It almost seems like I am telling you about a new major hacking of large companies and governmental agencies on a weekly basis and there is a reason for that. Just like the bank robber said he robbed banks because that was where the money was so do hackers hack into the data held by companies large and small as well as governmental agencies because that is where the personal data is that they can turn into identity theft. In today’s Scam of the day, the hacking was just discovered a couple of days ago, but it had been going on undetected since July. Unknown hackers managed to hack into the webserver used by JPMorgan Chase’s website www.ucard.chase.com and stole information on 465,000 holders of prepaid cash cards issued by JP Morgan Chase. Prepaid cash cards are increasingly popular, not just with companies, but with government agencies such as the IRS who will issue tax refunds on these cards which are often easier to use then checks. JP Morgan has said that it has fixed the problem, but it is still notifying affected cardholders that their personal information that can be used for identity theft had been compromised. Although JPMorgan Chase generally encrypts its data, the hackers managed to steal information before it was encrypted. JP Morgan Chase says that important information such as Social Security numbers, birth dates and email addresses were not stolen. The bank still has not yet been able to determine how the breach of security occurred.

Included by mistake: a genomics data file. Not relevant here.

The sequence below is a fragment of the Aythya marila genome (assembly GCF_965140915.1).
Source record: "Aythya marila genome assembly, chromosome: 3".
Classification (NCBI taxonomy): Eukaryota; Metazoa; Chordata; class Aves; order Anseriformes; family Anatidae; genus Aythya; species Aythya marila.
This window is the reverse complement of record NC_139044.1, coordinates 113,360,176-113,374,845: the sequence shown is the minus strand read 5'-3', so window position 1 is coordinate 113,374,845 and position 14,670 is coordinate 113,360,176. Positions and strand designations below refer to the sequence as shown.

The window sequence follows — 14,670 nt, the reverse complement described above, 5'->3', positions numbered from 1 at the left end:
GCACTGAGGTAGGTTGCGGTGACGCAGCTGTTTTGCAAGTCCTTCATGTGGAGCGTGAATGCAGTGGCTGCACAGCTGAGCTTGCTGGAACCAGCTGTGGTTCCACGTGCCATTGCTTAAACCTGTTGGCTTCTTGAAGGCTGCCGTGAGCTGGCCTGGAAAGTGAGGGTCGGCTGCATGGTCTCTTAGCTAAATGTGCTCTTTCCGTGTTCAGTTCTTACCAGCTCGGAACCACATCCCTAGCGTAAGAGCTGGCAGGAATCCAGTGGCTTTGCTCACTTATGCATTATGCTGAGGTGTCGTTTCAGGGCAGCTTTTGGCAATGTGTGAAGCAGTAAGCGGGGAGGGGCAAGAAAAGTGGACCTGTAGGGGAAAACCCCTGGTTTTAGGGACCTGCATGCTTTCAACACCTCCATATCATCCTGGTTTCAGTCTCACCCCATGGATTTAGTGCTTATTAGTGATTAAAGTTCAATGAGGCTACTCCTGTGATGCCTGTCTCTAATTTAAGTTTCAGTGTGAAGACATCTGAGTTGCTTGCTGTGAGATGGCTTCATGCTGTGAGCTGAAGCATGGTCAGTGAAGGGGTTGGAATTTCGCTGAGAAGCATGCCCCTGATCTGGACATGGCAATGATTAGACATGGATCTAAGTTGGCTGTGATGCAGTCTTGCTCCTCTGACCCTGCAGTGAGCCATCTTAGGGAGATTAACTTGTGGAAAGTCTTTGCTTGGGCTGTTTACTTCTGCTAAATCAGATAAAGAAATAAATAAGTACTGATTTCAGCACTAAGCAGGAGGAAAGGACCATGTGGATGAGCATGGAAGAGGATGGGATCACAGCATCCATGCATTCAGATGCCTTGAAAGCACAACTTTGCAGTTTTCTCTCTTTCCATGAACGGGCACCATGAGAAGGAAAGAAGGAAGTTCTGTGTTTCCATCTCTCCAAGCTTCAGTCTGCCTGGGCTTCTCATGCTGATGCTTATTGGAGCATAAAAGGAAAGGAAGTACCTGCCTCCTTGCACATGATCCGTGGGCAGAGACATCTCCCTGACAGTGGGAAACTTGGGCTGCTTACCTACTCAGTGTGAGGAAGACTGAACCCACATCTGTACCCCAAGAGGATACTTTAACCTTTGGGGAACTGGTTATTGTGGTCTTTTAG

If you are one of the people affected, JPMorgan Chase will be contacting you and offering a free year of credit-monitoring services. If you have not been contacted, but have used JP Morgan prepaid cash cards, you may wish to contact the company directly to confirm that your data was not taken. This latest breach just reinforces the fact that when it comes to looking for a helping hand to protect you from identity theft, you will find it at the end of your own arm. It is up to all of us to be proactive in protecting ourselves from identity theft by following the steps I describe in detail in my book “50 Ways to Protect Your Identity in a Digital Age.” First and foremost, you should keep your Social Security number as private as possible. Many companies will ask for it as an identifying number when they have no legitimate need for it. In those cases, politely decline and offer another number such as your driver’s license number. Also make sure that you keep your computer secure with anti-virus and anti-malware software that is constantly updated and keep paper documents secure as well.